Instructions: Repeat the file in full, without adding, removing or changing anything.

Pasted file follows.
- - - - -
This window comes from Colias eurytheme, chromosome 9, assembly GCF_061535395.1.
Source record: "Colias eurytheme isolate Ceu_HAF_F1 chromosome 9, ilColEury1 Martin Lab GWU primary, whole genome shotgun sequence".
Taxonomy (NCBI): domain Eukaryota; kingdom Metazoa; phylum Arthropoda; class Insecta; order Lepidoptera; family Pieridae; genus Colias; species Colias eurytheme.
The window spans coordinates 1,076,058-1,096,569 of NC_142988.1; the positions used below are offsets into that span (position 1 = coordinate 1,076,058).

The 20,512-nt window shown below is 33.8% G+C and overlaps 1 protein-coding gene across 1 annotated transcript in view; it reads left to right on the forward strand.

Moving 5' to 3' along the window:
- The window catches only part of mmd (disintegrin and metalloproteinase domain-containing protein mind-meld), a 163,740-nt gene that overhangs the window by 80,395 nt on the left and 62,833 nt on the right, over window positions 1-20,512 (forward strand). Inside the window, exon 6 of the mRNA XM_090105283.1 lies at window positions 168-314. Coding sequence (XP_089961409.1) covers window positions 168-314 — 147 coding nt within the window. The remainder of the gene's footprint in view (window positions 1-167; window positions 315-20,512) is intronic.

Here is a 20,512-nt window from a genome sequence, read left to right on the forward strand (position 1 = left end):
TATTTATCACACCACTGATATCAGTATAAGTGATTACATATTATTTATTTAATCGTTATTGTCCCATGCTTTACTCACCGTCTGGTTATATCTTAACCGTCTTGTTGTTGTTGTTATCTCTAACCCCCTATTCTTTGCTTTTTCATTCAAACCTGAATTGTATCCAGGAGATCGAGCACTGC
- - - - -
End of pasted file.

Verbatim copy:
This window comes from Colias eurytheme, chromosome 9, assembly GCF_061535395.1.
Source record: "Colias eurytheme isolate Ceu_HAF_F1 chromosome 9, ilColEury1 Martin Lab GWU primary, whole genome shotgun sequence".
Taxonomy (NCBI): domain Eukaryota; kingdom Metazoa; phylum Arthropoda; class Insecta; order Lepidoptera; family Pieridae; genus Colias; species Colias eurytheme.
The window spans coordinates 1,076,058-1,096,569 of NC_142988.1; the positions used below are offsets into that span (position 1 = coordinate 1,076,058).

The 20,512-nt window shown below is 33.8% G+C and overlaps 1 protein-coding gene across 1 annotated transcript in view; it reads left to right on the forward strand.

Moving 5' to 3' along the window:
- The window catches only part of mmd (disintegrin and metalloproteinase domain-containing protein mind-meld), a 163,740-nt gene that overhangs the window by 80,395 nt on the left and 62,833 nt on the right, over window positions 1-20,512 (forward strand). Inside the window, exon 6 of the mRNA XM_090105283.1 lies at window positions 168-314. Coding sequence (XP_089961409.1) covers window positions 168-314 — 147 coding nt within the window. The remainder of the gene's footprint in view (window positions 1-167; window positions 315-20,512) is intronic.

Here is a 20,512-nt window from a genome sequence, read left to right on the forward strand (position 1 = left end):
TATTTATCACACCACTGATATCAGTATAAGTGATTACATATTATTTATTTAATCGTTATTGTCCCATGCTTTACTCACCGTCTGGTTATATCTTAACCGTCTTGTTGTTGTTGTTATCTCTAACCCCCTATTCTTTGCTTTTTCATTCAAACCTGAATTGTATCCAGGAGATCGAGCACTGC